Crap Britannia vs Cool Britannia as False Ethical Choice
I was strangely proud to find today that one of the Caravan Gallery' series of grim British postcards depicts Shirley, the Southampton district where I spent two very happy years in my late teens just before I fucked off permanently to London, a time which I devoted mostly to exploring its charity shops, second hand bookshops, cemeteries and council estates, and was probably permanently aesthetically damaged by what I found there. These cards do undeniably represent something peculiar - has a country ever been so proud of its own crapness as Britain in the 21st century?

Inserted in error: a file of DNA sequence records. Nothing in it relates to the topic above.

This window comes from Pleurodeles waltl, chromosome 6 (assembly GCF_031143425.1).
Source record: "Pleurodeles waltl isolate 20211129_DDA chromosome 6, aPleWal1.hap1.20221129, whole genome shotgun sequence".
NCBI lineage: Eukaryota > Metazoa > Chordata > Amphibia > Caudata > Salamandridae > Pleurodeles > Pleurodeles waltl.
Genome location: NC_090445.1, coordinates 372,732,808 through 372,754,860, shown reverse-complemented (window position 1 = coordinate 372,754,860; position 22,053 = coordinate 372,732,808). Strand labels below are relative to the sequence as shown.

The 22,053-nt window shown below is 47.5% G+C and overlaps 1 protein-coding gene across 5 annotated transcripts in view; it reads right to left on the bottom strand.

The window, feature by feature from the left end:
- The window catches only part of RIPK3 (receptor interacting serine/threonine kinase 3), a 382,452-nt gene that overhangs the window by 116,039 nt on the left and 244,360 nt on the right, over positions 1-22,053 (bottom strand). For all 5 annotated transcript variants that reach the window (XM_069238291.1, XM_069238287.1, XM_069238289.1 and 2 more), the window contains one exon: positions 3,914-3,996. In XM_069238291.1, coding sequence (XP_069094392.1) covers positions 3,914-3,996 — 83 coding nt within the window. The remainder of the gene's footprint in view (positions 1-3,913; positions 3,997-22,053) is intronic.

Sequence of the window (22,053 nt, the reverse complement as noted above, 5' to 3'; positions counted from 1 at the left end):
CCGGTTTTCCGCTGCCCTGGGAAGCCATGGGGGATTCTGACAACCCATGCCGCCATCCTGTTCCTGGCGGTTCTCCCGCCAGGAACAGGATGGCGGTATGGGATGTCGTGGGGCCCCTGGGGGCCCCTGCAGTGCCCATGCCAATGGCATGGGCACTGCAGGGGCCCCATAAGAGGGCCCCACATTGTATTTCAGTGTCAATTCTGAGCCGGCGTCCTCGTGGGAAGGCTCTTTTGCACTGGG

This might originally have served as a corrective to the vainglory of Blairism (the unctuous war criminal even slotting into his resignation speech the claim that this is 'the greatest country in the world'), and in some cases it's distinctly necessary: the countering of London triumphalism in this month's Blueprint for instance. But then look at these postcards, and the things depicted, and find an ethic almost as bad as the seamless Barratt world it counters: whether Cumbernauld, the Tricorn centre or the New Towns, its usually yet another kicking adminstered to the all-too-brief notion that Britain could be Modern, revelling in its spalling concrete and overgrown wastelands: a negative flipside to their recent rehabilitation, loudly proclaiming that they were always already crap, the attempt doomed from the outset, their taglines raising the familiar easy laugh at the country getting ideas above its station.